September 22, 2017

Hurricanes & Storms: Effects of Irreversible Climate Change

By San Shwe Aung

(Continued from 4-9-2017)

Facts about 2005 Hurricane Katrina
1. Hurricane Katrina was the largest and 3rd strongest hurricane ever recorded to make landfall in the US.
2. In New Orleans, Katrina peaked at a Category 5 hurricane, with winds up to 175 mph.
3. The final death toll was at 1,836, primarily from Louisiana (1,577) and Mississippi (238). More than half of these victims were senior citizens.
4. The storm surge from Katrina was 20-ft (six meters) high.
5. 705 people are reported as still missing as a result of Hurricane Katrina.
6. Hurricane Katrina affected over 15 million people in different ways varying from having to evacuate their homes, rising gas prices, and the economy suffering.
7. An estimated 80% of New Orleans was under water, up to 20 ft deep in places.
8. Hurricane Katrina caused $81 billion in property damages, but it is estimated that the total economic impact in Louisiana and Mississippi may exceed $150 billion, earning the title of costliest hurricane ever in US history.
9. Hurricane Katrina impacted about 90,000 square miles.
10. The region affected by the storm supported roughly 1 million non-farm jobs, and still, hundreds of thousands of local residents were left unemployed by the hurricane.
11. More than 70 countries pledged monetary donations or other assistance after the hurricane. Kuwait made the largest single pledge of $500 million, but Qatar, India, China, Pakistan and Bangladesh made very large donations as well.

Hurricane Harvey (2017).

Hurricane Harvey (2017)
Hurricane Harvey was the first major hurricane to make landfall in the United States since Hurricane Katrina in 2005, ending a record 12-year period with no hurricanes of Category 3 intensity or higher making landfall in the United States. In a four-day period, many areas received more than 40 inches (1,000 mm) of rain as the system moved from here and there over eastern Texas and adjacent waters, causing catastrophic flooding. With peak accumulations of 51.88 in (1,318 mm), Harvey is the wettest tropical cyclone on record in the United States. The resulting floods inundated hundreds of thousands of homes, displaced more than 30,000 people, and prompted more than 13,000 rescues. Harvey is the first major hurricane of the 2017 Atlantic hurricane season. Harvey developed from a tropical wave to the east of the Lesser Antilles, reaching tropical storm status on August 17. The storm crossed through the Windward Islands on the following day, passing just south of Barbados and later near Saint Vincent. Upon entering the Caribbean Sea, Harvey began to weaken due to moderate wind shear and degenerated into a tropical wave north of Colombia early on August 19. The remnants were monitored for regeneration as it continued west-northwestward across the Caribbean and the Yucatán Peninsula, before redeveloping over the Bay of Campeche on August 23. Harvey then began to rapidly intensify on August 24, regaining tropical storm status and becoming a hurricane later that day. While the storm moved generally northwest, Harvey’s intensification phase stalled slightly overnight from August 24–25, however Harvey soon resumed strengthening and became a Category 4 hurricane late on August 25, 2017. Hours later, Harvey made landfall near Rockport, Texas, at peak intensity. Harvey has caused at least 48 confirmed deaths. Catastrophic inland flooding is ongoing in the Greater Houston metropolitan area. Harvey is the worst disaster in Texas history, and expected the recovery to take many years. Preliminary estimates of economic losses range from $10 billion to $160 billion.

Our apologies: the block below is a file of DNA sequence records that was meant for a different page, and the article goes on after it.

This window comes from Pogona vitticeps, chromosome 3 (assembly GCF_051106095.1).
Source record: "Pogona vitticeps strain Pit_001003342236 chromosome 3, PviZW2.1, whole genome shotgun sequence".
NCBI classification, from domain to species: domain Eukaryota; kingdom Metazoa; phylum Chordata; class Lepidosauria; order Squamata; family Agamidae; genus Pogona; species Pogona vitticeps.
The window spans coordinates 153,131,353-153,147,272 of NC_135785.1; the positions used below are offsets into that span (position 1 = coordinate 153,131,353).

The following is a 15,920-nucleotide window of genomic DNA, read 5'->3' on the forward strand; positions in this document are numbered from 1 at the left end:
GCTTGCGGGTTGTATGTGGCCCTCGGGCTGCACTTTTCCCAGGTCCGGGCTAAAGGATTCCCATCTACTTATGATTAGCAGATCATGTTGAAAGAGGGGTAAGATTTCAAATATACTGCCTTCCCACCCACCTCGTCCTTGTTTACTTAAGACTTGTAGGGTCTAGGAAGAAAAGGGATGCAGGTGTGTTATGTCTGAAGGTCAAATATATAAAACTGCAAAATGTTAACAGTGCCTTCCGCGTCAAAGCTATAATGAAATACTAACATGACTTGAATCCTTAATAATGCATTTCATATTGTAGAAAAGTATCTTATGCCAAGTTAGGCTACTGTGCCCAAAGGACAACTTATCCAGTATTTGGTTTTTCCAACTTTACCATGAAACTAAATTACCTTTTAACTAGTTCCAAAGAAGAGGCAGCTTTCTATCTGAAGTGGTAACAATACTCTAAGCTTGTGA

Texas & Louisiana
Throughout Texas, more than 300,000 people were left without electricity and billions of dollars of property damage was sustained. By August 29, approximately 13,000 people had been rescued across the state while an estimated 30,000 were displaced. More than 48,700 homes were affected by Harvey throughout the state, including over 1,000 that were completely destroyed and more than 17,000 that sustained major damage; approximately 32,000 sustained minor damage. Nearly 700 businesses were damaged as well. Texas Department of Public Safety stated more than 185,000 homes were damaged and 9,000 destroyed. Heavy rainfall extended eastward into Louisiana, with the state recording up to 14.88 in (37.8 cm) of precipitation, water reached 4 ft (1.2 m) in height, with homes flooded and hundreds of people forced to evacuate in one neighborhood alone. The Louisiana National Guard prepared about 500,000 sandbags and emergency boats and high-water-rescue vehicles were placed on standby should flooding occur. Many locations in the Houston metropolitan area observed at least 30 in (76 cm) of precipitation. This makes Harvey the wettest tropical cyclone on record for Texas, and the United States.